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Bionano Genome Imaging Identifies the Most Common Structural Variations Between Individuals with DiGeorge Syndrome

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Bionano Genomics
·6 min read
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Nature paper documents largest study of a single genetic disorder using Bionano genome imaging technology to date. Only Bionano’s Saphyr system was capable of resolving this extremely complex genome structure.

SAN DIEGO, July 23, 2020 (GLOBE NEWSWIRE) -- Bionano Genomics, Inc. (Nasdaq: BNGO) announced today that a study published in the journal Nature used Bionano’s genome imaging technology to establish one of the largest and most structurally accurate sets of genome data for a cohort of affected children and their parents in a study of the most common genomic deletion syndrome, called 22q11.2 Deletion Syndrome (22q11.2DS) or DiGeorge Syndrome.

The 22q11.2 Deletion Syndrome (22q11.2DS) is a congenital malformation disorder and the most frequent microdeletion syndrome in humans, with a prevalence of about one in every 3,000 live births and one in every 1,000 pregnancies. Affected patients suffer from such medical issues as congenital cardiac defects, immune deficiencies, speech/language defects, intellectual disabilities, and an increased risk for developing schizophrenia in adolescence or adulthood. The disorder is caused by a de novo deletion of about 3 million base pairs in chromosome 22q11.2, which means that it is not inherited from the parents, but instead occurs uniquely in each individual patient when the large repeats rearrange during cell division. The region of the chromosome where the deletion occurs is highly complex and is known to have many very large duplications.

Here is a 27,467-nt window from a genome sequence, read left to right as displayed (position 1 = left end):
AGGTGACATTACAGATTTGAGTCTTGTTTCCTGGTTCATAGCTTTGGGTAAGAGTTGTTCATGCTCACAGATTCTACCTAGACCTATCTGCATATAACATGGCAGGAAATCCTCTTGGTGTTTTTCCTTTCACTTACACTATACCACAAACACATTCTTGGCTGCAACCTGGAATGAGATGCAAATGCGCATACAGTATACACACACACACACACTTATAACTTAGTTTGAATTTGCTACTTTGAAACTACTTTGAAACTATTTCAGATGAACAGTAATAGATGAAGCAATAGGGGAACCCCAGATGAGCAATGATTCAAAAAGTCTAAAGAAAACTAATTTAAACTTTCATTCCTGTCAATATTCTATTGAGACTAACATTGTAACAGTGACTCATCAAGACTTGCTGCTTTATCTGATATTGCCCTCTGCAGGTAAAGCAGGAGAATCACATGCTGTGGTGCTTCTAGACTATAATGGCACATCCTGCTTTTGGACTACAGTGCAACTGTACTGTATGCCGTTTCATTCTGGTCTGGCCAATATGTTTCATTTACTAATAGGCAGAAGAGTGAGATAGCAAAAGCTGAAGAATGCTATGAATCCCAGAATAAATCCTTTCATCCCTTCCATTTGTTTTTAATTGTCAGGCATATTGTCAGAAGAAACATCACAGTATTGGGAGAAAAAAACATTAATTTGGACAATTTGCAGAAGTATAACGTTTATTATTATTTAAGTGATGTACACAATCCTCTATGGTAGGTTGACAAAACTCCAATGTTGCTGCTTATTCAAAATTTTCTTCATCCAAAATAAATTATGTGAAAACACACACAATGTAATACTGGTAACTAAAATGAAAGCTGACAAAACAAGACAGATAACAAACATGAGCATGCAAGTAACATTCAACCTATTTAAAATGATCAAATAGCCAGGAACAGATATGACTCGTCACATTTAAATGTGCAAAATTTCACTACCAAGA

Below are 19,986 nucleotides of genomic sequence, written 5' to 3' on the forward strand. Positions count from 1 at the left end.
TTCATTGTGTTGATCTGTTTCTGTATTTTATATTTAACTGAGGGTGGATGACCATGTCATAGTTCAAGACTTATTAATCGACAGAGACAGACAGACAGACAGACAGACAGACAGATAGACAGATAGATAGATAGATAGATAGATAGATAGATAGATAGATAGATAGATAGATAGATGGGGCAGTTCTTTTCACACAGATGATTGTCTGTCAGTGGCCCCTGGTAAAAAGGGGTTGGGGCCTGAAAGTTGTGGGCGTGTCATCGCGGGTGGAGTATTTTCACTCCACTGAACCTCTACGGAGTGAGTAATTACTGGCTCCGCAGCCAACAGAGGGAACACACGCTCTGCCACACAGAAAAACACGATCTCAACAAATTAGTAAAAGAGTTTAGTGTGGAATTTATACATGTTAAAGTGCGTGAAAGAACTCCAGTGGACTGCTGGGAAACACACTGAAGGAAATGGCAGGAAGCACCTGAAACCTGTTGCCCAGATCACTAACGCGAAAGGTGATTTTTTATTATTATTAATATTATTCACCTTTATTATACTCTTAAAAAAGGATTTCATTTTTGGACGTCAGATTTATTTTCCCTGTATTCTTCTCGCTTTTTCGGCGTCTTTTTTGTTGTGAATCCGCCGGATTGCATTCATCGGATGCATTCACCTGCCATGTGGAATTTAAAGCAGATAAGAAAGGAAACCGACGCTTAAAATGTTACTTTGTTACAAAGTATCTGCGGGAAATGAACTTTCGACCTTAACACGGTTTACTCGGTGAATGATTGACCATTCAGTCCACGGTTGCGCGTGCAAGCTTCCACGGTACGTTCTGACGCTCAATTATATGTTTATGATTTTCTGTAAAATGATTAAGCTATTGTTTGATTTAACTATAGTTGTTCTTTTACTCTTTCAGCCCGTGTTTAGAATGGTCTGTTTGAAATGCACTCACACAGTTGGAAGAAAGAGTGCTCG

Obtaining structurally accurate pictures of the genomes of patients with DiGeorge Syndrome and their parents is critical to developing a detailed understanding how these mutations form and whether the genomes of the parents harbor any characteristics that would predispose the affected embryo to manifesting the disease causing variant. Despite considerable efforts to date, sequencing technologies have been unable to correctly assemble the 22q11.2 region due to its size, regional complexity, and diversity. In contrast, this paper illustrates that Bionano genome imaging technology allows the characterization of the complex repetitive areas with its unique ability to image extremely long, single DNA molecules.

The team, led by scientists from the Children’s Hospital of Philadelphia with contributions from Drexel University and Albert Einstein College of Medicine, analyzed genome structure and variation in 88 individuals from 30 patient families and identified specific genomic arrangements that are the most common in patients and their parents. While no specific patterns could be traced to the parents of affected children, a specific orientation of a ~160,000 base pair sequence module that combined with a ~64,000 inversion was the most frequent disease-causing locus observed in patients. This degree of certainty regarding the presence or absence of any specific patterns in parents, coupled with the findings of common structural variations among affected children is an example of the kind of novel information that only Bionano’s Saphyr system provides.

Erik Holmlin, PhD, CEO of Bionano Genomics commented: “The 22q11.2DS study published in Nature demonstrates once again that Bionano’s genome imaging technology is capable of resolving the structure and orientation of the most complex regions of the genome. The single DNA molecules imaged by Saphyr are up to millions of base pairs in length, providing an unambiguous view of the genome that we believe cannot be obtained with short-read or long-read sequencing technologies. We believe Saphyr’s genome imaging technology can facilitate accurate structural analysis at a cost and throughput that enables large studies such as the one published here today. The findings of this study help increase understanding of not just this devastating disease, but several other severe genetic disorders caused by the rearrangement of these extremely large genomic elements. We are proud of the use of Bionano’s technology in this study and the increased understanding which we anticipate will help researchers, clinicians, but also patients and their families.”